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n. also prem·iss (prĕm′ĭs)
1. A proposition upon which an argument is based or from which a conclusion is drawn.
a. One of the propositions in a deductive argument.
b. Either the major or the minor proposition of a syllogism, from which the conclusion is drawn.
a. Land, the buildings on it, or both the land and the buildings on it.
b. A building or particular portion of a building.
c. Law The part of a deed that states the details of the conveyance of the property.
v. prem·ised, prem·is·ing, prem·is·es
1. To provide a basis for; base: "The American Revolution had been premised on a tacit bargain that regional conflicts would be subordinated to the need for unity among the states" (Ron Chernow).
2. To state or assume as a proposition in an argument.
3. To state in advance as an introduction or explanation.
[Middle English premisse, from Old French, from Medieval Latin praemissa (propositiō), (the proposition) put before, premise, from Latin, feminine past participle of praemittere, to set in front : prae-, pre- + mittere, to send.]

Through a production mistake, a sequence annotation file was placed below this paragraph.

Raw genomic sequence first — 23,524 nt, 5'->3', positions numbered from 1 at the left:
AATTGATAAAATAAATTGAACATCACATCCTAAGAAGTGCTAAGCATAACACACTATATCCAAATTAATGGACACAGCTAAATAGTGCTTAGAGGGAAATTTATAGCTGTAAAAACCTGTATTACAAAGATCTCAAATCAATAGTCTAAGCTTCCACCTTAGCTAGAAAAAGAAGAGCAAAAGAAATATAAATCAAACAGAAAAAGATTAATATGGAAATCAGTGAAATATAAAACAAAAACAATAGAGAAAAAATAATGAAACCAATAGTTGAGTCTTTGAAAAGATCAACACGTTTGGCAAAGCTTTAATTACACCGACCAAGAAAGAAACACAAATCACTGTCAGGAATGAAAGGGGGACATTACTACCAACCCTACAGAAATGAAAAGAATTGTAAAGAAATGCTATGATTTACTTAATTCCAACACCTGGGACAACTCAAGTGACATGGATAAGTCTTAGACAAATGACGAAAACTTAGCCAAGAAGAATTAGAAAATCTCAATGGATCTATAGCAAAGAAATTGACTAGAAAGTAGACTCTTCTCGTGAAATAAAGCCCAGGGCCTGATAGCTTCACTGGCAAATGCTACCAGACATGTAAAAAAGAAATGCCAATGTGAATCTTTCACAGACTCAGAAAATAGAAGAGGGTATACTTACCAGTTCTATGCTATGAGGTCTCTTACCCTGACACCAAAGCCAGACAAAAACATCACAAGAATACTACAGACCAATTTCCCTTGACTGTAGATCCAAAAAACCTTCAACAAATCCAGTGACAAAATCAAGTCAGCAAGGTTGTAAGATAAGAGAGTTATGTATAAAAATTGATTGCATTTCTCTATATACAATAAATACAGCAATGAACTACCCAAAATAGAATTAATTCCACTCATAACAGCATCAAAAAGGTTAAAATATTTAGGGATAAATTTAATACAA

Word History: Why do we call a single building the premises? To answer this question, we must go back to the Middle Ages. The English word premises comes from the Latin praemissa, which is both a feminine singular and a neuter plural form of praemissus, the past participle of praemittere, "to send in advance, utter by way of preface, place in front, prefix." In Medieval Latin, the feminine form praemissa was often used with the sense "logical premise" in philosophical discussions, while the neuter plural praemissa was often used with the sense "things mentioned before" in legal documents. Latin praemissa was borrowed into Old French as premisse and thence into Middle English. In Middle English legal documents, the plural premisses came to be used with the sense "the property, collectively, which is specified in the beginning of a legal document and which is conveyed, as by grant." By the first half of the 1700s, this use of the word had given rise to the modern sense of premises, "a building with its grounds or appurtenances."
American Heritage® Dictionary of the English Language, Fifth Edition. Copyright © 2016 by Houghton Mifflin Harcourt Publishing Company. Published by Houghton Mifflin Harcourt Publishing Company. All rights reserved.